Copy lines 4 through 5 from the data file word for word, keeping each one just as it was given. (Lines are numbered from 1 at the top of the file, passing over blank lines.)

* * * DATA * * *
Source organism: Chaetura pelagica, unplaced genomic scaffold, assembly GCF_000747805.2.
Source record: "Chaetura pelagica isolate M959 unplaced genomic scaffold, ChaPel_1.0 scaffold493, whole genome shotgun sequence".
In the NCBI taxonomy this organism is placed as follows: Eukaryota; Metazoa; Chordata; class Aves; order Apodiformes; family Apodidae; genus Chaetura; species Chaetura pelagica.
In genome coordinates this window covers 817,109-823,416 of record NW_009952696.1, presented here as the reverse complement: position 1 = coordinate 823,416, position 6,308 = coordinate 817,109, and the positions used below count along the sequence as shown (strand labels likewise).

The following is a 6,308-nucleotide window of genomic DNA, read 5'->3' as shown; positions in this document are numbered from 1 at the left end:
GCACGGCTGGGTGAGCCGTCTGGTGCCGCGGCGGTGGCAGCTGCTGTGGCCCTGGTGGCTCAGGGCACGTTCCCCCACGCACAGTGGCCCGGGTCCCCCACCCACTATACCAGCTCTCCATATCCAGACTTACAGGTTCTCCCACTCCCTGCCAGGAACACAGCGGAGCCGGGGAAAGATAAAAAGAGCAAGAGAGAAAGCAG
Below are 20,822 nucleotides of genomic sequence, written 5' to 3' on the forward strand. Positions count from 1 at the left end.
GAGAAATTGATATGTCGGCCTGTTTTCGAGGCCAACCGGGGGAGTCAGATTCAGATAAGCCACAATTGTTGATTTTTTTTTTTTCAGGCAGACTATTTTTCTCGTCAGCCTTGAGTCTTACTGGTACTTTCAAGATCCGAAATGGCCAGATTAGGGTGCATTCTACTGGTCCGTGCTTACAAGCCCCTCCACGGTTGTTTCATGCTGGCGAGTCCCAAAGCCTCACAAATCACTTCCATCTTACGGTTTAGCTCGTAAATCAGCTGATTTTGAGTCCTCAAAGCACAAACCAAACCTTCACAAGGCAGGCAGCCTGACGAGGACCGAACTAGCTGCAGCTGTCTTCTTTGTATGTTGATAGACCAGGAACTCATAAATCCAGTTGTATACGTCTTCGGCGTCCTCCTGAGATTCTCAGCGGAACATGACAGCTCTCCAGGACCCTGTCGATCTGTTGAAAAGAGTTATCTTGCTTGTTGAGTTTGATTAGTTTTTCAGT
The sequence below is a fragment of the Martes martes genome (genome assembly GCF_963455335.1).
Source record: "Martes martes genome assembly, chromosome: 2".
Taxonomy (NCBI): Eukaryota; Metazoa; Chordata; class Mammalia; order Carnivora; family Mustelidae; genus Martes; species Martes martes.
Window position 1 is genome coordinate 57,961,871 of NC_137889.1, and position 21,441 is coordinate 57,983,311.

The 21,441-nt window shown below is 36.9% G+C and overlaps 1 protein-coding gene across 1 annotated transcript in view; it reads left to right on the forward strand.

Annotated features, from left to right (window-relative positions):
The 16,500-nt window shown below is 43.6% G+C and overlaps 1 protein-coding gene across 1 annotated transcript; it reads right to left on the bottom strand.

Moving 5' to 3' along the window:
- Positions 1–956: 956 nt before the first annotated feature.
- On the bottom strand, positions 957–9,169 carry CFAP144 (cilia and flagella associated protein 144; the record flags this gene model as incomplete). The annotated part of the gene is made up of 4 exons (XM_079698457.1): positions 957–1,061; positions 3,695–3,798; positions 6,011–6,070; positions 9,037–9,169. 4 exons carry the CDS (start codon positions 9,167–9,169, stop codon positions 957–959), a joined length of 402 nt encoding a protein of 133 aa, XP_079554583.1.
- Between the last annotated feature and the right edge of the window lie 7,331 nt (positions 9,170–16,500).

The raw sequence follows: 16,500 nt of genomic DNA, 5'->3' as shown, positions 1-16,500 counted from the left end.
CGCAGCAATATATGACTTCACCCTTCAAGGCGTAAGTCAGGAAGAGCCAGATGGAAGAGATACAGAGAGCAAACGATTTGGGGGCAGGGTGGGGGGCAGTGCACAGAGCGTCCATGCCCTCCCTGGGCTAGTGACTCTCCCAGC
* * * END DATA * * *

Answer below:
In genome coordinates this window covers 817,109-823,416 of record NW_009952696.1, presented here as the reverse complement: position 1 = coordinate 823,416, position 6,308 = coordinate 817,109, and the positions used below count along the sequence as shown (strand labels likewise).

The following is a 6,308-nucleotide window of genomic DNA, read 5'->3' as shown; positions in this document are numbered from 1 at the left end: